Aug. 3 (Bloomberg) -- President Barack Obama’s lawsuit challenging Arizona’s immigration law was a “blatant political move” to help his re-election, Senate Republican leader Mitch McConnell said in an interview.
The lawsuit filed by the U.S. Justice Department “was more designed to help him in 2012 than it was to benefit the Democrats” in the 2010 midterm elections, McConnell said today in an interview in Washington.
Last month, a federal judge temporarily blocked provisions requiring Arizona police to make a “reasonable attempt” to determine the immigration status of people they stop and to detain those suspected of being in the U.S. illegally. The judge ruled that Arizona’s law usurped exclusively federal enforcement powers.
Asked about the lawsuit’s political effect, McConnell said, “The most blatant political move made lately was the administration’s decision to sue the state of Arizona and thereby heightening this issue even further.”
“For those who believe that’s a long-term benefit for the Democrats,” he said, “that may have been what they had in mind.”
White House spokesman Robert Gibbs, asked today about McConnell’s comments, said the president’s “decisions are made on what’s best for the country, not politics.”
Gibbs said Obama and Justice Department lawyers “were concerned about the law creating a patchwork” of immigration policies in the country. The decision to challenge the law “wasn’t an argument that was based on anything other than legal argument,” he said.
“If you look at the polling on this particular decision, the numbers aren’t exactly with us,” Gibbs said.
Justice Department spokeswoman Tracy Schmaler said, “As we made clear in court filings, the department identified constitutional defects in the Arizona law, primarily that key provisions were preempted because they conflicted with the federal government’s authority to set and enforce immigration policy, and a federal judge agreed with that argument.”
McConnell also said Elizabeth Warren, the Harvard Law School professor who is chairwoman of the congressional panel monitoring the federal bank bailout, “would be a very controversial nominee” to lead a new consumer protection agency created by the financial regulation law.
Asked if he had a preference for whom Obama should appoint, the Kentucky senator laughed and said, “No, I did have a winner on the Derby this year.”
McConnell declined to join a call by House Republican leader John Boehner of Ohio to repeal the financial regulation measure if Republicans take control of both houses of Congress in the November election.
“We’d like to make some adjustments,” McConnell said, to the law that will implement the most sweeping overhaul of U.S. financial market regulation since the Great Depression. “Truth in packaging was lacking on that bill,” he said.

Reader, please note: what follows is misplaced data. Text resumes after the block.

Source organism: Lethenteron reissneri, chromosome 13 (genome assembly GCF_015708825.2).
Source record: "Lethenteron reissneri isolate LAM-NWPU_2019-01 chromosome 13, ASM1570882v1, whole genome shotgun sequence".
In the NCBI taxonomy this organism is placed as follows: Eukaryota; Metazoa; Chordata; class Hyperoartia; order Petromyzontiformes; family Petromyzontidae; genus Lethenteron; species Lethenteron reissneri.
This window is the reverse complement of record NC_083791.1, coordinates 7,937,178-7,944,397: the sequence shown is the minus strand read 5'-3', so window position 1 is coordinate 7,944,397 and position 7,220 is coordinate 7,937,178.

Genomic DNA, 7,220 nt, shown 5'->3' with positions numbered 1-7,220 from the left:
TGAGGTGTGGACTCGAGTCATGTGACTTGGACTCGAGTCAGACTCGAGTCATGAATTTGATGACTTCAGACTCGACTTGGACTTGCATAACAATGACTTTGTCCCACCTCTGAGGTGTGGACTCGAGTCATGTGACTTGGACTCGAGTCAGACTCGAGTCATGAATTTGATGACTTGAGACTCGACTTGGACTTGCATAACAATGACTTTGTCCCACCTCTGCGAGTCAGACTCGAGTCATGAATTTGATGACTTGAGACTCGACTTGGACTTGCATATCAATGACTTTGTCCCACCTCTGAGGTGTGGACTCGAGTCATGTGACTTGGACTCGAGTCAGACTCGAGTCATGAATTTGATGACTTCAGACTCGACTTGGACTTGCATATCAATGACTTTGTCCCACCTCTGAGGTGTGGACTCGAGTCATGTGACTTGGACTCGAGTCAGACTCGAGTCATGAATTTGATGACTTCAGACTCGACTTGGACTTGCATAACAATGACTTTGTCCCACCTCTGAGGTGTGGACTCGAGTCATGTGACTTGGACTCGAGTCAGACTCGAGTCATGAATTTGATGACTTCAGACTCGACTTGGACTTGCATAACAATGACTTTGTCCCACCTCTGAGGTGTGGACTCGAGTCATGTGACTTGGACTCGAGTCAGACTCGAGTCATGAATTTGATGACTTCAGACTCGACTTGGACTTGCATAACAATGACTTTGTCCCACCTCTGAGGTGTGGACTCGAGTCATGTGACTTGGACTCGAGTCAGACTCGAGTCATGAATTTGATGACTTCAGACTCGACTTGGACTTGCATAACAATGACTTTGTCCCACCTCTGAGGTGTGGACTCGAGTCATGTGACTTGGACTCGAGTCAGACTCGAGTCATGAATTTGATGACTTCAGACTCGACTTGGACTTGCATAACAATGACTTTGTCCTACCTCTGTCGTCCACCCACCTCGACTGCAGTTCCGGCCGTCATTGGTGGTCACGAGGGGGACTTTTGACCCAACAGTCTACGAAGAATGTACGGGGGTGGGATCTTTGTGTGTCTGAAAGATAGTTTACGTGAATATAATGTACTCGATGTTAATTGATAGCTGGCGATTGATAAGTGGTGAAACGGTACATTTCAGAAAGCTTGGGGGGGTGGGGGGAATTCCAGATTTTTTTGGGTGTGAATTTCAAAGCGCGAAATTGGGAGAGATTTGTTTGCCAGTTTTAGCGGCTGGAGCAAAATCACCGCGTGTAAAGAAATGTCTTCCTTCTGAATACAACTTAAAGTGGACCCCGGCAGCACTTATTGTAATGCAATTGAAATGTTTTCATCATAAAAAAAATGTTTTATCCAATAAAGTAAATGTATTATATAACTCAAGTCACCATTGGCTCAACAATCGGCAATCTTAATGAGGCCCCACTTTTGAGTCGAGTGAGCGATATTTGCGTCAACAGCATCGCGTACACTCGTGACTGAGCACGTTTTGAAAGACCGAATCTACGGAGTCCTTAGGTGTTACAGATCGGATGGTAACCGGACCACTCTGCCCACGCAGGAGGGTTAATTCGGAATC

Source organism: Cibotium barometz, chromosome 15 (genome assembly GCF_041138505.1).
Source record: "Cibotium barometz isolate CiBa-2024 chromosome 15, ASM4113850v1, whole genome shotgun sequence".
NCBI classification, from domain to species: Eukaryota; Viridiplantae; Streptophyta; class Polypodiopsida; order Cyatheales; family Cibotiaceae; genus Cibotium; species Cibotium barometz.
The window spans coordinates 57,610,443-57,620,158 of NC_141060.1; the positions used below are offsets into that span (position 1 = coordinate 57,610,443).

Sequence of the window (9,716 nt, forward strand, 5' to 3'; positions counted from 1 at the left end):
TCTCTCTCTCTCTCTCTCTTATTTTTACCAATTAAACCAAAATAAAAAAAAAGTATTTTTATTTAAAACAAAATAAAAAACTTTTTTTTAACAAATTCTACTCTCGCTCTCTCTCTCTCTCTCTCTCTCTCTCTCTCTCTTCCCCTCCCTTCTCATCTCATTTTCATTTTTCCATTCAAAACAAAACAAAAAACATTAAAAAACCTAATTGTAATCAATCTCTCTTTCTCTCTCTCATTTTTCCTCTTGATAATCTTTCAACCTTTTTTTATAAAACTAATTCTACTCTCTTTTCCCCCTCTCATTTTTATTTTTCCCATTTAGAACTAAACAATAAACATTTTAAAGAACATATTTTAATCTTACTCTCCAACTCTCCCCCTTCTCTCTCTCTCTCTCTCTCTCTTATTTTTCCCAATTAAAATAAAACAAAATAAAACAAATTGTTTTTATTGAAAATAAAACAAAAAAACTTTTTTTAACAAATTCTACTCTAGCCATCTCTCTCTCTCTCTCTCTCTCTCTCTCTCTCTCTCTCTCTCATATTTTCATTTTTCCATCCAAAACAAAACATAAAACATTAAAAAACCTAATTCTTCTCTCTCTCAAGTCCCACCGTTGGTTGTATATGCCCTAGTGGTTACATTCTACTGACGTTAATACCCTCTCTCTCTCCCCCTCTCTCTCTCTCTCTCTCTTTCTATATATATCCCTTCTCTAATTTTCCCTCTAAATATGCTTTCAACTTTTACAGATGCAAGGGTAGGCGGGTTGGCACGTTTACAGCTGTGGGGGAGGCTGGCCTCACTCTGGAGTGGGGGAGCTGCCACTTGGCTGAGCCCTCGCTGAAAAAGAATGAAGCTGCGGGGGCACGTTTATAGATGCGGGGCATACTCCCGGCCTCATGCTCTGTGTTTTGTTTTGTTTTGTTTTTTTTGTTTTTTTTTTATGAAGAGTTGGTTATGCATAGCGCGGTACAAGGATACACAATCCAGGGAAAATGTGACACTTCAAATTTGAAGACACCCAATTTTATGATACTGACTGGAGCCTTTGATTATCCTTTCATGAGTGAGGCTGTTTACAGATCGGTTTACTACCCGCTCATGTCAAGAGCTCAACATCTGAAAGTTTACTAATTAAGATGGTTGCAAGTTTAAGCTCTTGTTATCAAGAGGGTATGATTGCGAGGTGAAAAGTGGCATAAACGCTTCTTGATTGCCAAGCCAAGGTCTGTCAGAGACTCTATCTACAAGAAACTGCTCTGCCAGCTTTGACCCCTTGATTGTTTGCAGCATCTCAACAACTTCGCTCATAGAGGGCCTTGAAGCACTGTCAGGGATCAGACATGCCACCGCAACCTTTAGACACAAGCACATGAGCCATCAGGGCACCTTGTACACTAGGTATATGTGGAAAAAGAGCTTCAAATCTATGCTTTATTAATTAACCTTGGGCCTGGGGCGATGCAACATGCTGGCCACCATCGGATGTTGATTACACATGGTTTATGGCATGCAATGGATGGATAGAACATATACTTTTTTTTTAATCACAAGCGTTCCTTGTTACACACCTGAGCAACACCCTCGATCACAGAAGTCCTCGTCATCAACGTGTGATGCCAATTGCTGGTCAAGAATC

“The problem is this bill, that was sold as doing something about Wall Street, basically impacts Main Street,” he said, pointing to authorization given the consumer protection bureau to create 350 regulations that will affect small banks.
The health-care law passed earlier this year “ought to be repealed and replaced” with measures targeted at cutting costs, McConnell said. Still, it “would be very difficult to achieve” for a Republican-controlled Congress as long as Obama remains in office, he said.
The health-care law is “a toxic issue” for Democrats “and will be used in campaigns around the country by Republicans,” he said.
McConnell said Republicans “are looking forward” to a debate later this year over Democrats’ plans to extend tax cuts enacted in 2001 and 2003 for middle-class Americans while allowing those for wealthier people to expire at year’s end. Republicans want to extend all of the tax cuts enacted under President George W. Bush.
What Democrats are “advocating is raising taxes on the top two brackets, which covers roughly 50 percent of small-business income and approximately 25 percent of the workforce in the middle of the recession,” McConnell said. “We think raising taxes in the middle of a recession is exactly the wrong thing to do.”
Extending All Cuts
Some Democrats, notably Senate Budget Committee Chairman Kent Conrad of North Dakota, favor extending all of the tax cuts. Democrats and Obama have proposed extending the tax cuts for individuals earning less than $200,000 and families with incomes of less than $250,000.
The war in Afghanistan won’t become an issue in the November elections because opposition to Obama’s policy comes from “certain elements of the Democratic Party,” McConnell said. He noted that 102 House Democrats voted against a $60 billion war spending bill passed last month.
Also voting “no” on the measure, which passed 308-114, were 12 Republicans.
Republicans “don’t intend to make the Afghanistan war a political football,” McConnell said. Obama “is doing the right thing.”
He said he liked his party’s prospects in the November congressional elections. “If the election were held tomorrow, we would have a good day,” he said. The public has “largely decided” that Obama and Democrats who control Congress took the country in “the wrong direction.”
Democrats won’t be able run against Bush “one more time,” as they did in 2006 and 2008 because swing voters “are not buying the notion” that the nation’s 9.5 percent unemployment and slow economic growth “is somehow George Bush’s fault,” McConnell said.
“This fall election will be about the last year-and-a-half,” he said. “No one doubts who’s in charge and everyone can review the results.”
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